Friday, March 02, 2012

Most Recent Senate Retirement a Loss for Us All

There’s an adage that says “moderation in all things.” Apparently the U.S. Congress did not get the memo on that, as evidenced by the latest example of rational, thoughtful people feeling compelled to leave the Senate. I’m talking about the recently announced retirement of Olympia Snowe (R-ME). In this Washington Post opinion piece, she points to “dysfunction” and “political polarization” of the institution as her main reasons for leaving.

Although she and I are of different political parties, her decision saddens and discourages me. In my 20 years in Washington, D.C. (yes, I’m old) Senator Snowe has always impressed me as one of the “good ones.” Every person I’ve ever spoken to from Maine (believe it or not, we get a fair amount coming to D.C. for lobby days) shares that view, even when they don’t agree with her. They have always told me that it’s clear she cares about both her constituents as well as what she sees as the best way to move the country forward in a balanced way. She’s been a champion of everything from libraries to improving access to health care services to reducing regulatory burdens on small business. And Senator Snowe has, despite all its problems, always been supportive of the U.S. Congress as an institution designed to express the views of citizens.

Senator Snowe’s retirement is just one symptom of a much bigger problem. This problem stems from the incivility and anger that has seeped, sometimes insidiously, into our political process. Unfortunately, with the election season in full swing, I think the acrimony will get even worse this year. It’s up to “we the people” to make sure this doesn’t happen. I’m probably not going to convince the real “haters” to stop being hateful. I hope, though, that I can convince some of the more reasonable citizens to speak up. Too many of us (and I say “us” because I’m guilty of it myself) are abdicating our responsibility to say “hey, enough is enough. Stop acting like 4-year olds.” We do this through voting (be sure you’re registered!) and speaking out, politely but firmly, when we see antagonism from either side of the aisle or from citizens themselves.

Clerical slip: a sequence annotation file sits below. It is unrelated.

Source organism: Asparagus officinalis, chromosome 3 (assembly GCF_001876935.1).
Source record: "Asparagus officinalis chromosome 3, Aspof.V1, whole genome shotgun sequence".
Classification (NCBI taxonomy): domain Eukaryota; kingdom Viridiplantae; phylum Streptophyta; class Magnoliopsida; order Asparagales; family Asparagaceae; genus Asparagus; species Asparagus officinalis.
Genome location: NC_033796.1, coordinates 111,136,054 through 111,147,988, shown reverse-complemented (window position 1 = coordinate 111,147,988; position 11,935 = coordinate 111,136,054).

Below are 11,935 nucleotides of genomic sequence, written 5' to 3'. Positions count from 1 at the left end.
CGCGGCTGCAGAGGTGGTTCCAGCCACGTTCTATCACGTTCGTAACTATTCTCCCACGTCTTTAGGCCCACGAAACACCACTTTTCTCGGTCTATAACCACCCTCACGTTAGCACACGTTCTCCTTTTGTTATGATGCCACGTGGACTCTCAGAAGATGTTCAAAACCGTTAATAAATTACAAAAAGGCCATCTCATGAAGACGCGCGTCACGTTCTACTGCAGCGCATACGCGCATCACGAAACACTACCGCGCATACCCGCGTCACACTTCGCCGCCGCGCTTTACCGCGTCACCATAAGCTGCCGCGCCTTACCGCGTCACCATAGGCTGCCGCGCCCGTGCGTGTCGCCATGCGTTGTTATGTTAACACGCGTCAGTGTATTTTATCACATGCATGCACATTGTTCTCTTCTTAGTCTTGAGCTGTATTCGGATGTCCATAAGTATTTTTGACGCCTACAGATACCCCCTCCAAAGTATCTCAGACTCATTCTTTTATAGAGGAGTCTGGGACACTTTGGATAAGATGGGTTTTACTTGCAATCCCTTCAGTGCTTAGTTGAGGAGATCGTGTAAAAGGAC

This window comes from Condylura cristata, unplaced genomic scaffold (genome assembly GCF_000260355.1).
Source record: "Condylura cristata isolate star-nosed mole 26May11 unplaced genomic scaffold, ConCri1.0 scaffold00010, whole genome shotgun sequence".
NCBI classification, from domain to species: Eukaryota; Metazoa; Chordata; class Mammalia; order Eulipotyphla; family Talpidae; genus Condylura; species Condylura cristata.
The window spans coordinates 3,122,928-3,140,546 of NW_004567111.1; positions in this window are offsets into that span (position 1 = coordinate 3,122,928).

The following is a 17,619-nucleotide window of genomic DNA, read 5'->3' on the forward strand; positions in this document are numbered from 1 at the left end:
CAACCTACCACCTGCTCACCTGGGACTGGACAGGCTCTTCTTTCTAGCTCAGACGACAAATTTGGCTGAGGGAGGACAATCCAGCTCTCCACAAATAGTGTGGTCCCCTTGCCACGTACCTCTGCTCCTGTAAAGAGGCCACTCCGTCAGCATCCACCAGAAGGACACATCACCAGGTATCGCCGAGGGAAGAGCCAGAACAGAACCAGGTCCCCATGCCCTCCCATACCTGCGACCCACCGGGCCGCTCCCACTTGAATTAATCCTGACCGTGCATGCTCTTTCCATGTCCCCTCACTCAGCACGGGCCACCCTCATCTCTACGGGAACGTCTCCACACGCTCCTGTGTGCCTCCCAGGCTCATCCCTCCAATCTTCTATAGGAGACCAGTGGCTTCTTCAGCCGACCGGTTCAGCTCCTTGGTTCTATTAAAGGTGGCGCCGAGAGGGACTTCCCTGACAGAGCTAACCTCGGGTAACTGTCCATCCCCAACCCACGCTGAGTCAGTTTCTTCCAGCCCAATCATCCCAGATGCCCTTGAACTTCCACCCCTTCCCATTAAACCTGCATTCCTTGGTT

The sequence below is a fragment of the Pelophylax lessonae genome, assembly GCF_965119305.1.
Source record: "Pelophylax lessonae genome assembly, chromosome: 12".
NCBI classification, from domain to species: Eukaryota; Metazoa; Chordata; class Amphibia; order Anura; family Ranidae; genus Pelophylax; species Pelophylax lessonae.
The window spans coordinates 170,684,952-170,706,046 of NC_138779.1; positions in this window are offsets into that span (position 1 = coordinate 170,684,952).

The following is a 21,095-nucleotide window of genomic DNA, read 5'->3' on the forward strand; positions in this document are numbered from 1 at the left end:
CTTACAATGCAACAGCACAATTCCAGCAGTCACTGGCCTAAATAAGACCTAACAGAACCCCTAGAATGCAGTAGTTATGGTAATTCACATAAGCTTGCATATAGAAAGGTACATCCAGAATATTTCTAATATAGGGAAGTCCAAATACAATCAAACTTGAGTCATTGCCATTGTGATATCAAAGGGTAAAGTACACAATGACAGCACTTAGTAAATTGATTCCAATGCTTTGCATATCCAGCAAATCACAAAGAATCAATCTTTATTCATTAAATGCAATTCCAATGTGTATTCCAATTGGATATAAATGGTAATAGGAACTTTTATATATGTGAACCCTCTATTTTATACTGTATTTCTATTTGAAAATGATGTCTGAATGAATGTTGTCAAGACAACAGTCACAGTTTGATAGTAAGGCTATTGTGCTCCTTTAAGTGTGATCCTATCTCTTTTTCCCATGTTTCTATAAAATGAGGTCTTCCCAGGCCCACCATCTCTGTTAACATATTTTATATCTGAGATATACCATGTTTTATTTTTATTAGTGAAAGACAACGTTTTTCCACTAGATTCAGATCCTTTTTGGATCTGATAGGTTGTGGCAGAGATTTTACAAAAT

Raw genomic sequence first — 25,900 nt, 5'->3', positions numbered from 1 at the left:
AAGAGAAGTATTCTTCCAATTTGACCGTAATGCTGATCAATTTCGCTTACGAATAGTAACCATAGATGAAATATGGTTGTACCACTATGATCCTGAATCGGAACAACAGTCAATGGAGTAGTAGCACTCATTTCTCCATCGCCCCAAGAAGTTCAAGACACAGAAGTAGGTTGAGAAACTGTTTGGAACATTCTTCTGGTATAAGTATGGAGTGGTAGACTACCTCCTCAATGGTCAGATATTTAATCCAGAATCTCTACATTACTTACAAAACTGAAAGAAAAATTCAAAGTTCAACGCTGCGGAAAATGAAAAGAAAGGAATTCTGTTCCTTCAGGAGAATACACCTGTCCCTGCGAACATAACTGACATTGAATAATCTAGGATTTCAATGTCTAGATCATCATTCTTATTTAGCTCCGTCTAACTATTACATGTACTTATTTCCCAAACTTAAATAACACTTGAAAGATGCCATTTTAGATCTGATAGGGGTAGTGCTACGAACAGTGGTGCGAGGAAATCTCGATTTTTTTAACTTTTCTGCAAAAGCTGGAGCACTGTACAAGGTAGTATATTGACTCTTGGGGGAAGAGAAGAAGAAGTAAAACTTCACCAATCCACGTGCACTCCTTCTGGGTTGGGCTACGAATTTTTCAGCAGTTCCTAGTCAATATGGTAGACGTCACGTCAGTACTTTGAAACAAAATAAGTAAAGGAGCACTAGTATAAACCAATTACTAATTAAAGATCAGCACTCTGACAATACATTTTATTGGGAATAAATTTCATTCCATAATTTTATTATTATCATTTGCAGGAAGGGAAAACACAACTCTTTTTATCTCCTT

I still love the idea of Congress as an institution. I still love the idea of citizen engagement. But I say “idea” because in practice lately it’s not working out so well. The only way we can move forward (or at least stop moving back!) is to recognize that even when you believe others are horribly misguided in their views, we are all joined together as part of a larger “we.”

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